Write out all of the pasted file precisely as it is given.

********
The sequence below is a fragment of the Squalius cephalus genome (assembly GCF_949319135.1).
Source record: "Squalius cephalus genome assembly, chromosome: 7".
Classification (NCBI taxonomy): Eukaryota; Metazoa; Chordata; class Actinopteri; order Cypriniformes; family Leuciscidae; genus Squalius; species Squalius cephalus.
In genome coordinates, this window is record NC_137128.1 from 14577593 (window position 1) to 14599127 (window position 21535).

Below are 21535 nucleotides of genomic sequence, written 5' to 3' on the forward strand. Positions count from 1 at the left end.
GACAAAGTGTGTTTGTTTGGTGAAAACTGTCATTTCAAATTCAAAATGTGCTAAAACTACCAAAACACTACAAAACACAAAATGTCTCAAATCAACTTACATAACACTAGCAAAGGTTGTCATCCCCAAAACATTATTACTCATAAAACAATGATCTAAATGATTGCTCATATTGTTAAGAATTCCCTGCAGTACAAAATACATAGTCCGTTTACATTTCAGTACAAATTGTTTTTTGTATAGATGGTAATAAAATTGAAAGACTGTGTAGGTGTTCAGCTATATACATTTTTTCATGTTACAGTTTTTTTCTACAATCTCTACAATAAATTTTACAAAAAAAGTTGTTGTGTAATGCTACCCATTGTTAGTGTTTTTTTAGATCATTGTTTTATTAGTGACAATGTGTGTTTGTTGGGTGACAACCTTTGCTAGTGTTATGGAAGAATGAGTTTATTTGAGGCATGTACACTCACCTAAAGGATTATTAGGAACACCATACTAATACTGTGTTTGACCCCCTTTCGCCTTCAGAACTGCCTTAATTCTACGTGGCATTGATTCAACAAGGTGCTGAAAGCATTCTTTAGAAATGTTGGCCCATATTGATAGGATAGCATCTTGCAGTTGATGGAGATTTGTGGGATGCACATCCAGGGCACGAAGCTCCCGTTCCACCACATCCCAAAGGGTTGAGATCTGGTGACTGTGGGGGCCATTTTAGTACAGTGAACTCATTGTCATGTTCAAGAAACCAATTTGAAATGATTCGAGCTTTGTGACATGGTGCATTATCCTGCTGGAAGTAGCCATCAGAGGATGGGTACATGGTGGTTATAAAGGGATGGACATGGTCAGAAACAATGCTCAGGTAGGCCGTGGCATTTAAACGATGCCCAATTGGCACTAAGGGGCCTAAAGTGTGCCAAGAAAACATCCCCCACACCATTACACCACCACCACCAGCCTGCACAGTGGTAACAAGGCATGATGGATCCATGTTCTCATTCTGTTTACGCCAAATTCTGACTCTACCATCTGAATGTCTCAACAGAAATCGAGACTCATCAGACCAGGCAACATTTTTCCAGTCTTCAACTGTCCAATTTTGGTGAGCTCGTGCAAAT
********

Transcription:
The sequence below is a fragment of the Squalius cephalus genome (assembly GCF_949319135.1).
Source record: "Squalius cephalus genome assembly, chromosome: 7".
Classification (NCBI taxonomy): Eukaryota; Metazoa; Chordata; class Actinopteri; order Cypriniformes; family Leuciscidae; genus Squalius; species Squalius cephalus.
In genome coordinates, this window is record NC_137128.1 from 14577593 (window position 1) to 14599127 (window position 21535).

Below are 21535 nucleotides of genomic sequence, written 5' to 3' on the forward strand. Positions count from 1 at the left end.
GACAAAGTGTGTTTGTTTGGTGAAAACTGTCATTTCAAATTCAAAATGTGCTAAAACTACCAAAACACTACAAAACACAAAATGTCTCAAATCAACTTACATAACACTAGCAAAGGTTGTCATCCCCAAAACATTATTACTCATAAAACAATGATCTAAATGATTGCTCATATTGTTAAGAATTCCCTGCAGTACAAAATACATAGTCCGTTTACATTTCAGTACAAATTGTTTTTTGTATAGATGGTAATAAAATTGAAAGACTGTGTAGGTGTTCAGCTATATACATTTTTTCATGTTACAGTTTTTTTCTACAATCTCTACAATAAATTTTACAAAAAAAGTTGTTGTGTAATGCTACCCATTGTTAGTGTTTTTTTAGATCATTGTTTTATTAGTGACAATGTGTGTTTGTTGGGTGACAACCTTTGCTAGTGTTATGGAAGAATGAGTTTATTTGAGGCATGTACACTCACCTAAAGGATTATTAGGAACACCATACTAATACTGTGTTTGACCCCCTTTCGCCTTCAGAACTGCCTTAATTCTACGTGGCATTGATTCAACAAGGTGCTGAAAGCATTCTTTAGAAATGTTGGCCCATATTGATAGGATAGCATCTTGCAGTTGATGGAGATTTGTGGGATGCACATCCAGGGCACGAAGCTCCCGTTCCACCACATCCCAAAGGGTTGAGATCTGGTGACTGTGGGGGCCATTTTAGTACAGTGAACTCATTGTCATGTTCAAGAAACCAATTTGAAATGATTCGAGCTTTGTGACATGGTGCATTATCCTGCTGGAAGTAGCCATCAGAGGATGGGTACATGGTGGTTATAAAGGGATGGACATGGTCAGAAACAATGCTCAGGTAGGCCGTGGCATTTAAACGATGCCCAATTGGCACTAAGGGGCCTAAAGTGTGCCAAGAAAACATCCCCCACACCATTACACCACCACCACCAGCCTGCACAGTGGTAACAAGGCATGATGGATCCATGTTCTCATTCTGTTTACGCCAAATTCTGACTCTACCATCTGAATGTCTCAACAGAAATCGAGACTCATCAGACCAGGCAACATTTTTCCAGTCTTCAACTGTCCAATTTTGGTGAGCTCGTGCAAAT